By |Published On: May 12th, 2023|Categories: Factor Investing, Larry Swedroe|

Given the strong empirical evidence demonstrating the persistence, pervasiveness, robustness, and implementability of premiums for the factors of size, value, momentum, and profitability in the cross-section of returns, investors may be tempted to gain exposure to those factors across industries and countries. Intuitively, some industries and countries may appear smaller, of deeper value, or more profitable. Thus, they may deliver the size, value, and profitability premiums more commonly associated with individual stocks. To determine the efficacy of an industry or country approach to factor investing, the research team at  Dimensional examined whether the strategies captured differences in expected returns beyond what was already reflected in security-level factors. They also examined whether the relatively high turnover of industry or country momentum strategies could impair their practical relevance.

Data and Sorting Variables

Their U.S. sample consisted of all common stocks traded on the NYSE/AMEX/Nasdaq exchanges and covered the period July 1974-December 2021, where the inclusion of Nasdaq stocks determined the start date. The non-U.S. sample consisted of common stocks and covered the period July 1994-December 2021, where the start date was determined by data availability. Their sorting variables were aggregate characteristics at the industry and country levels. They used market-cap weighting to define aggregate characteristics:

  • Size: total market capitalization.
  • Value: book-to-market equity ratio.
  • Profitability: operating income before depreciation and amortization minus interest expense divided by book equity. 
  • Momentum: weighted-average return over the most recent month (“1-1 momentum”) and compounded weighted-average return over the prior year, skipping the most recent month (“12-2 momentum”).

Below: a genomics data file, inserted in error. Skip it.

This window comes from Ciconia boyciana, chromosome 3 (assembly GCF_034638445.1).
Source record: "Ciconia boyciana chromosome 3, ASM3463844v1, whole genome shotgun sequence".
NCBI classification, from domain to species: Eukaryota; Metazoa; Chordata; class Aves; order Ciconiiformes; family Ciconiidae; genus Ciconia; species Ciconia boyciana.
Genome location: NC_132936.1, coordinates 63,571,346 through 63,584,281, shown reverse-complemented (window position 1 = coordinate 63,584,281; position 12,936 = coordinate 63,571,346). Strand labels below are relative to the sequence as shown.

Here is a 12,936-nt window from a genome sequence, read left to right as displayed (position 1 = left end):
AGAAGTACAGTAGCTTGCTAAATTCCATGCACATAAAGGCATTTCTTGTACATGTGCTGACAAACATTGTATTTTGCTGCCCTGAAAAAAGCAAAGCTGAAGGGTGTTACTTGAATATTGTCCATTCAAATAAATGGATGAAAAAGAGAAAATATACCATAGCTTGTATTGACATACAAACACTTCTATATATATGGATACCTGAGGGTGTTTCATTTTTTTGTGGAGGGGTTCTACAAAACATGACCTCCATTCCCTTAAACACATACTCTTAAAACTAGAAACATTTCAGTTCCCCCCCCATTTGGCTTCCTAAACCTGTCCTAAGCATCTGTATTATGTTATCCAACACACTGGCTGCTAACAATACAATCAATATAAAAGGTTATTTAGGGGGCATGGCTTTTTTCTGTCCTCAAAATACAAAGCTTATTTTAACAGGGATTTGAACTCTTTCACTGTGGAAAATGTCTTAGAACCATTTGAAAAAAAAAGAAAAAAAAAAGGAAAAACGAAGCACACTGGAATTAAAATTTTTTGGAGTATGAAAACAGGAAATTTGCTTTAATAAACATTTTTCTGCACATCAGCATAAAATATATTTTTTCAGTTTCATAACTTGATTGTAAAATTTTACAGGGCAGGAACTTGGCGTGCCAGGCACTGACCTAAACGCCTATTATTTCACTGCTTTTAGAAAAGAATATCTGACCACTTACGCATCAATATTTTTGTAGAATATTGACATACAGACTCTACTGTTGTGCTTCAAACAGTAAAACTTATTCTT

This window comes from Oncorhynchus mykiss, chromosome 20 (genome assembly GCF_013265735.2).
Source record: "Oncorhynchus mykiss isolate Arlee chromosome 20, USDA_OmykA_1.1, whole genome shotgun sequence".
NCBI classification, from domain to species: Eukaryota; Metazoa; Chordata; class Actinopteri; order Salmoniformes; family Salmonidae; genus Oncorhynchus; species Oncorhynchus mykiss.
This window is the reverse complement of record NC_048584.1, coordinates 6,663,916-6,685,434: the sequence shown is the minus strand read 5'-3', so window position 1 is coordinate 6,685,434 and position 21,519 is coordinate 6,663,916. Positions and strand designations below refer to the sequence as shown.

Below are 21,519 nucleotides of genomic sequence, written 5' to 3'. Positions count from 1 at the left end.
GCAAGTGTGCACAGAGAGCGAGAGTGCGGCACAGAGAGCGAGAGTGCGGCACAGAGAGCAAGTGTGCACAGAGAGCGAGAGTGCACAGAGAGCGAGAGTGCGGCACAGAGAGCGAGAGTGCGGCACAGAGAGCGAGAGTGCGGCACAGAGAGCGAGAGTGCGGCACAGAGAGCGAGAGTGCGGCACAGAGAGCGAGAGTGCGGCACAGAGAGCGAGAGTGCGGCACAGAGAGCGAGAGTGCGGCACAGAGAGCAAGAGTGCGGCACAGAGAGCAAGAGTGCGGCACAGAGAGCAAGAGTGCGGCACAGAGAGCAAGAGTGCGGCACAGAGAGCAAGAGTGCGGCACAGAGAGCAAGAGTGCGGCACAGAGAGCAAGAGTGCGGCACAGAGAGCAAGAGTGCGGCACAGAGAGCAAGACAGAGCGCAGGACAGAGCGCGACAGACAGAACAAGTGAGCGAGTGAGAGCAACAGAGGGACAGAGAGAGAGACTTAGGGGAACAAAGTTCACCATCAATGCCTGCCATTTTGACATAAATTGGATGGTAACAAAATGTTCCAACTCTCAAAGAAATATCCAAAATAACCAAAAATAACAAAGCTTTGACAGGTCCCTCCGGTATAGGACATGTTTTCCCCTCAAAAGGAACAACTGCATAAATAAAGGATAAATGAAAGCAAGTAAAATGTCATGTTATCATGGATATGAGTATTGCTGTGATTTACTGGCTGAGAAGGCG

They then sorted industries within a country on a given aggregate characteristic and formed three country-specific industry portfolios corresponding to low (30%), neutral (40%), and high (30%) levels of the characteristic. For regions outside the U.S., they aggregated the country-specific industry portfolios by their countries’ market capitalizations to regional industry portfolios—improving diversification and removing country bets for the non-U.S. industry portfolios. The sorts on aggregate size, book-to-market, and profitability were rebalanced annually at the end of June, while those on past performance were rebalanced monthly. Following is a summary of their key findings:

  • For the industry strategies, only the 1-1 momentum strategy in emerging markets generated a reliably positive abnormal return. However, it was strongly attenuated and unreliable when the rebalancing was less frequent—the need for frequent rebalancing can lead to transaction costs that dramatically reduce the real-world profitability of simulated strategies, raising concerns about the effect’s relevance in live portfolios. In the U.S., the size and value strategies showed reliably negative abnormal returns.

  • For the country strategies, only the profitability strategy in developed markets generated a reliably positive abnormal return. In emerging markets, the 12-2 momentum strategy showed reliably negative returns.

The evidence led Dimensional to conclude: “Any benefits to pursuing the premiums at the industry and country levels are few and far between.” They added: “Aggregating from the relatively large number of securities to the relatively few number of industries tends to wash out important cross-sectional variation in the characteristics and lead to more concentrated portfolios prone to noisier realized returns.” Also noteworthy is that allocating to industries and countries can lead to unintended concentrations (without an increase in expected returns) because some industries and countries tend to show up disproportionately often in one end of the spectrum when sorting on the characteristics—for example, the personal services industry was almost always in the small portfolio, utilities tended to be in the value portfolio, and tobacco products were almost always in the high-profitability portfolio.